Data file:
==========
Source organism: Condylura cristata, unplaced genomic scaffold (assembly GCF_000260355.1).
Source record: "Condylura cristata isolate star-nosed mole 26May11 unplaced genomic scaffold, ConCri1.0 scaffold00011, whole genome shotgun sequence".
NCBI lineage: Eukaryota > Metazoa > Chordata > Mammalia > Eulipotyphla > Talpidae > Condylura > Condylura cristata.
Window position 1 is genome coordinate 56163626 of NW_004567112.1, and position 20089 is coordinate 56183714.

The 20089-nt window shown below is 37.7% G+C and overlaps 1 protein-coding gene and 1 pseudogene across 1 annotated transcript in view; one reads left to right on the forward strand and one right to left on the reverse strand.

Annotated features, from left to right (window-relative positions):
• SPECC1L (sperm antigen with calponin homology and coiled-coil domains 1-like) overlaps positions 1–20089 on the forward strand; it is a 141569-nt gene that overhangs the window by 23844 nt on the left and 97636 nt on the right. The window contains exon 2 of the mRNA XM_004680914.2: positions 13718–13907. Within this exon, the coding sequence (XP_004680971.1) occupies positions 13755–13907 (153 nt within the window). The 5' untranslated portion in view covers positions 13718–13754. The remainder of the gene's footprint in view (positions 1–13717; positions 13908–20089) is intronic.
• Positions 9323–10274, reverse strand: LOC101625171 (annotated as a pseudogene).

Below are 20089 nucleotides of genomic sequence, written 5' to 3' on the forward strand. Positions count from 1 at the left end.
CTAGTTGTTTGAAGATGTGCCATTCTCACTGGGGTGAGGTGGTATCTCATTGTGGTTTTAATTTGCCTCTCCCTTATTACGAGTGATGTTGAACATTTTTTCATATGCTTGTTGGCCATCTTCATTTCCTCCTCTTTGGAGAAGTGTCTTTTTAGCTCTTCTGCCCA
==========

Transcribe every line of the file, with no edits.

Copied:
Source organism: Condylura cristata, unplaced genomic scaffold (assembly GCF_000260355.1).
Source record: "Condylura cristata isolate star-nosed mole 26May11 unplaced genomic scaffold, ConCri1.0 scaffold00011, whole genome shotgun sequence".
NCBI lineage: Eukaryota > Metazoa > Chordata > Mammalia > Eulipotyphla > Talpidae > Condylura > Condylura cristata.
Window position 1 is genome coordinate 56163626 of NW_004567112.1, and position 20089 is coordinate 56183714.

The 20089-nt window shown below is 37.7% G+C and overlaps 1 protein-coding gene and 1 pseudogene across 1 annotated transcript in view; one reads left to right on the forward strand and one right to left on the reverse strand.

Annotated features, from left to right (window-relative positions):
• SPECC1L (sperm antigen with calponin homology and coiled-coil domains 1-like) overlaps positions 1–20089 on the forward strand; it is a 141569-nt gene that overhangs the window by 23844 nt on the left and 97636 nt on the right. The window contains exon 2 of the mRNA XM_004680914.2: positions 13718–13907. Within this exon, the coding sequence (XP_004680971.1) occupies positions 13755–13907 (153 nt within the window). The 5' untranslated portion in view covers positions 13718–13754. The remainder of the gene's footprint in view (positions 1–13717; positions 13908–20089) is intronic.
• Positions 9323–10274, reverse strand: LOC101625171 (annotated as a pseudogene).

Below are 20089 nucleotides of genomic sequence, written 5' to 3' on the forward strand. Positions count from 1 at the left end.
CTAGTTGTTTGAAGATGTGCCATTCTCACTGGGGTGAGGTGGTATCTCATTGTGGTTTTAATTTGCCTCTCCCTTATTACGAGTGATGTTGAACATTTTTTCATATGCTTGTTGGCCATCTTCATTTCCTCCTCTTTGGAGAAGTGTCTTTTTAGCTCTTCTGCCCA